Project: 1b

Title: Hypoxia and Sirtuin 1, two factors linking DNA damage and differentiation in neural stem/ progenitor cells

PIs: Prof. Dr. Orhan Aktas and PD Dr. Carsten Berndt

Institute: Molecular Neurology/Thiology, Department of Neurology, Medical Faculty


Background: The redox state of the cells determines cell fate in many ways, including the decision between self-renewal and differentiation. Neural stem/progenitor cells (NSPCs) are typically located in hypoxic niches. Before/during differentiation, NSPCs migrate out of these niches indicating induction of differentiation under more oxidizing conditions. Our own data demonstrate a redox-dependent role of Sirtuin 1 (Sirt1), a protein de-acetylase, in differentiation of NSPCs and redox-dependent activity of Sirt1.

Aim: The project aims at the characterization of the molecular pathways guaranteeing the fine balance of oxidizing conditions allowing differentiation but inhibiting DNA damage. We are interested in the identification of molecular switches controlling neural differentiation, which is of high importance for translational research investigating improvement of adult regeneration after primary or secondary (e.g. inflammatory) neurodegeneration.

Experimental procedure / working programme: Our experimental programme follows in the general aims this project. 1) Genotoxic substances will be applied to quiescent or active NSPCs isolated from wildtype and Sirt1-deficient mice to compare their capacities in self-renewal, differentiation, proliferation, and DNA protection. 2) Using organotypic slice cultures and microscopy of adult brains of these two mouse lines, we will investigate the role of Sirt1 in generation/protection/differentiation of NSPCs in adult mice, which has an important impact on regeneration of neurological diseases. 3) We will identify and compare the redox state of Sirt1 in self-renewing and differentiating NSPCs with and without applying hypoxia or other genotoxins via e.g. mass spectroscopy. In addition, redox-regulation of Sirt1 interaction partners and Sirt1-dependent pathways and its contribution to repair or protect against DNA damage will be investigated. In close cooperation with other members of the GRK 2578, our data will be translated to the human system and we will include further Sirt1-dependent pathways such as autophagy.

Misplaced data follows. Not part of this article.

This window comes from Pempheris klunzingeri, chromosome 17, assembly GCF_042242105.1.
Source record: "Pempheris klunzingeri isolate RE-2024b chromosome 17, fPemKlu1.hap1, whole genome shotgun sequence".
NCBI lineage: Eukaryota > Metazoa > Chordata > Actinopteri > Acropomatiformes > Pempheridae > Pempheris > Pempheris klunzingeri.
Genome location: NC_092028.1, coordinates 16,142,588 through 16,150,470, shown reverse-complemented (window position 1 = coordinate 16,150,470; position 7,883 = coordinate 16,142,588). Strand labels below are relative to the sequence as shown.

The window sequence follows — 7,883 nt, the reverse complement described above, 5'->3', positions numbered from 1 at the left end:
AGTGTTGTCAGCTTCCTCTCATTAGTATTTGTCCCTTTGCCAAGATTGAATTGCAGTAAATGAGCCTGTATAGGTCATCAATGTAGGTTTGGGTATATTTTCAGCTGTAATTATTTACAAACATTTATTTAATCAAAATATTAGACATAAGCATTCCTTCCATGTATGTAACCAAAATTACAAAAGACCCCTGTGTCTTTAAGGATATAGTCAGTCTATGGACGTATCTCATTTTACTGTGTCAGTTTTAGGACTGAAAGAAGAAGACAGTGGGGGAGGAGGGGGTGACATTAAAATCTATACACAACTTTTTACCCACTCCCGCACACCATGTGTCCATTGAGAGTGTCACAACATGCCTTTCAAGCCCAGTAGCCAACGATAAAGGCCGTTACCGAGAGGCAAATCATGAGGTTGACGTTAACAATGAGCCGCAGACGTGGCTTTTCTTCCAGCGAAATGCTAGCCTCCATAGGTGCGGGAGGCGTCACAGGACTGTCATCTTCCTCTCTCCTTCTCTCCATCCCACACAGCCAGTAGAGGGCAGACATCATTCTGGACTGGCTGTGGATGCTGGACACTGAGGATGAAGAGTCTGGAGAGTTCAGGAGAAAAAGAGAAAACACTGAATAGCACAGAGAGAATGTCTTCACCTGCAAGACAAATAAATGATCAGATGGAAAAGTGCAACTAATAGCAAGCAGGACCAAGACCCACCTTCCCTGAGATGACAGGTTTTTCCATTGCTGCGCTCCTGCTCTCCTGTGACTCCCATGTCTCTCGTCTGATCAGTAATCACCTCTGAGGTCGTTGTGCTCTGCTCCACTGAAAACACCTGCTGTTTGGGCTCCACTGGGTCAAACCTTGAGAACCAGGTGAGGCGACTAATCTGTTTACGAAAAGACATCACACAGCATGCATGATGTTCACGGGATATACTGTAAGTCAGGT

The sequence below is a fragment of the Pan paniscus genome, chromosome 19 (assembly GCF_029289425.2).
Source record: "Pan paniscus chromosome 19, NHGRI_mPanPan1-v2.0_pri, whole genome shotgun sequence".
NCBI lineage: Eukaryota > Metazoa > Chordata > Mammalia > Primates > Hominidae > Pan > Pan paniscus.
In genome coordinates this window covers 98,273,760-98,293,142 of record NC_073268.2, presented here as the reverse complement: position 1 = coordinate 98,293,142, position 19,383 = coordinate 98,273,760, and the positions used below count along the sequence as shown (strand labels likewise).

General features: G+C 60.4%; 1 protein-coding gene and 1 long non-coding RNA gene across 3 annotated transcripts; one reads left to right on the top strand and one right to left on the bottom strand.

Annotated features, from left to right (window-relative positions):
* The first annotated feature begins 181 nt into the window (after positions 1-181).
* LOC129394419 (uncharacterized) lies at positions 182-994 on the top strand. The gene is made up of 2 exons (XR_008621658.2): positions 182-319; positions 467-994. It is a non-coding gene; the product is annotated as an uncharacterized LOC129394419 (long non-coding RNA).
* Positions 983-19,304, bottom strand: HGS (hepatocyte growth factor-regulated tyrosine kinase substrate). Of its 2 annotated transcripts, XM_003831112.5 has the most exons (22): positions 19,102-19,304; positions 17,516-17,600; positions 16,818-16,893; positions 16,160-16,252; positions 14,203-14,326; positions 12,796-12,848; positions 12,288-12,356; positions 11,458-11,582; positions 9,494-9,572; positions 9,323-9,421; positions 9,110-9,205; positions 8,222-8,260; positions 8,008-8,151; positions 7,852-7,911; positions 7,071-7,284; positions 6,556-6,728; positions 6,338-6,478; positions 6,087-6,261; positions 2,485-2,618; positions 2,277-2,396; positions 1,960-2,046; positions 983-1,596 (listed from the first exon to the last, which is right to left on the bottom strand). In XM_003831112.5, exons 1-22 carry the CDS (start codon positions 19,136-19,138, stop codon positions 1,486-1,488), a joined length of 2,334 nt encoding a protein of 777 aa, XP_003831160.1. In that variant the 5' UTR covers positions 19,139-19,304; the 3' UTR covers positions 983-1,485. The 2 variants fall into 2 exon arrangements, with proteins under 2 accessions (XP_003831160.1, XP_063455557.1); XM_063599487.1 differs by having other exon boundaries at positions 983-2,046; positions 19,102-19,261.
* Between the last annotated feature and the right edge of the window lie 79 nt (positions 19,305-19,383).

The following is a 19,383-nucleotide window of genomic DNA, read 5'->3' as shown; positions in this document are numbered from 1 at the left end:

Graphical abstract


The ideal candidate is interested in redox biology and neurology, highly motivated, has a strong background in biochemistry and molecular cell biology, and experience in preparation/cultivation of primary mouse cells.


Interested candidates are welcome to apply for this project. Please note to fill in the project number 1b in the application form.

Recommended literature for further information

  1. Prozorovski T, Schulze-Topphoff U, Glumm R, Baumgart J, Schröter F, Ninnemann O, Siegert E, Bendix I, Brüstle O, Nitsch R, Zipp F, Aktas O (2008). Sirt1 contributes critically to the redox-dependent fate of neural progenitors. Nat Cell Biol 10, 385-394
  2. Bräutigam L, Jensen LD, Poschmann G, Nyström S, Bannenberg S, Dreij K, Lepka K, Prozorovski T, Montano SJ, Aktas O, Uhlén P, Stühler K, Cao Y, Holmgren A, Berndt C (2013). Glutaredoxin regulates vascular development by reversible glutathionylation of sirtuin 1. Proc Natl Acad USA 110, 20057-20062
  3. Prozorovski T, Schneider R, Berndt C, Hartung HP, Aktas O (2015). Redox-regulated fate of neural stem progenitor cells. Biochim Biophys Acta - Gen Subjects 1850,1543-1554
  4. Sies, H., Berndt, C., and Jones D.P (2017). Oxidative Stress. Annu. Rev. Biochem. 86: 715-7484.
  5. Prozorovski T, Ingwersen J, Lukas D, Göttle P, Graf J, Schneider R, Franke K, Schumacher S, Britsch S, Hartung H-P, Küry P, Berndt C, Aktas O (2019). Regulation of sirtuin expression in autoimmune neuroinflammation: Induction of SIRT1 in oligodendrocyte progenitor cells. Neurosci Lett 704 116-125

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